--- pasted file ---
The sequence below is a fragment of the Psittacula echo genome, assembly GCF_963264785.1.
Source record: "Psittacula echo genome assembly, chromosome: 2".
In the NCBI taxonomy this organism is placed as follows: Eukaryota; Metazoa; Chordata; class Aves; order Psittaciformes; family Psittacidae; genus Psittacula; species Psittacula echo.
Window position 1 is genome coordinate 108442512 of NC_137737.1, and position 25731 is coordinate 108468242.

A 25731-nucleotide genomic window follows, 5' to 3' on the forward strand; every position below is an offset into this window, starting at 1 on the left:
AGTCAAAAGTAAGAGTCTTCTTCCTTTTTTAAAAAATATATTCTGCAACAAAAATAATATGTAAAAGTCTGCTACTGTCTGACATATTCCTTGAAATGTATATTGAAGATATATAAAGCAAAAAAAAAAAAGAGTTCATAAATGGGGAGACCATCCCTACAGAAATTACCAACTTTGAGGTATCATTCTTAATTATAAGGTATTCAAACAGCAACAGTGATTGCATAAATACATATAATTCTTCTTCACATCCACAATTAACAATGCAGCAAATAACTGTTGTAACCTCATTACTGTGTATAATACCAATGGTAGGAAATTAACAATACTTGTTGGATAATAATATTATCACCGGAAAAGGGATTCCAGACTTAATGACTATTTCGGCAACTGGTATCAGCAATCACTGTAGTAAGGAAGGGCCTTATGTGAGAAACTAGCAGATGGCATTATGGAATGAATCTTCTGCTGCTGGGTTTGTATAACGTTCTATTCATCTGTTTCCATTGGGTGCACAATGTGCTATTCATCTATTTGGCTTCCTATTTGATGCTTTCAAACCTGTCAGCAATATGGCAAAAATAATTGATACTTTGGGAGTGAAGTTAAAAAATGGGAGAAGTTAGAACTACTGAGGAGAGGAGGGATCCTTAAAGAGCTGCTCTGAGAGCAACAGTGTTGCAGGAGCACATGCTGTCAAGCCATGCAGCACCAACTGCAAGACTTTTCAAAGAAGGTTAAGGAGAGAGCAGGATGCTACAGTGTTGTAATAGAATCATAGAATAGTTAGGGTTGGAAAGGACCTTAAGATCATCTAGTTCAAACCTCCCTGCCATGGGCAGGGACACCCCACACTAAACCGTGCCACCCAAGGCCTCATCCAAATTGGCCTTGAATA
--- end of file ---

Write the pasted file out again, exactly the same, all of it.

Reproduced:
The sequence below is a fragment of the Psittacula echo genome, assembly GCF_963264785.1.
Source record: "Psittacula echo genome assembly, chromosome: 2".
In the NCBI taxonomy this organism is placed as follows: Eukaryota; Metazoa; Chordata; class Aves; order Psittaciformes; family Psittacidae; genus Psittacula; species Psittacula echo.
Window position 1 is genome coordinate 108442512 of NC_137737.1, and position 25731 is coordinate 108468242.

A 25731-nucleotide genomic window follows, 5' to 3' on the forward strand; every position below is an offset into this window, starting at 1 on the left:
AGTCAAAAGTAAGAGTCTTCTTCCTTTTTTAAAAAATATATTCTGCAACAAAAATAATATGTAAAAGTCTGCTACTGTCTGACATATTCCTTGAAATGTATATTGAAGATATATAAAGCAAAAAAAAAAAAGAGTTCATAAATGGGGAGACCATCCCTACAGAAATTACCAACTTTGAGGTATCATTCTTAATTATAAGGTATTCAAACAGCAACAGTGATTGCATAAATACATATAATTCTTCTTCACATCCACAATTAACAATGCAGCAAATAACTGTTGTAACCTCATTACTGTGTATAATACCAATGGTAGGAAATTAACAATACTTGTTGGATAATAATATTATCACCGGAAAAGGGATTCCAGACTTAATGACTATTTCGGCAACTGGTATCAGCAATCACTGTAGTAAGGAAGGGCCTTATGTGAGAAACTAGCAGATGGCATTATGGAATGAATCTTCTGCTGCTGGGTTTGTATAACGTTCTATTCATCTGTTTCCATTGGGTGCACAATGTGCTATTCATCTATTTGGCTTCCTATTTGATGCTTTCAAACCTGTCAGCAATATGGCAAAAATAATTGATACTTTGGGAGTGAAGTTAAAAAATGGGAGAAGTTAGAACTACTGAGGAGAGGAGGGATCCTTAAAGAGCTGCTCTGAGAGCAACAGTGTTGCAGGAGCACATGCTGTCAAGCCATGCAGCACCAACTGCAAGACTTTTCAAAGAAGGTTAAGGAGAGAGCAGGATGCTACAGTGTTGTAATAGAATCATAGAATAGTTAGGGTTGGAAAGGACCTTAAGATCATCTAGTTCAAACCTCCCTGCCATGGGCAGGGACACCCCACACTAAACCGTGCCACCCAAGGCCTCATCCAAATTGGCCTTGAATA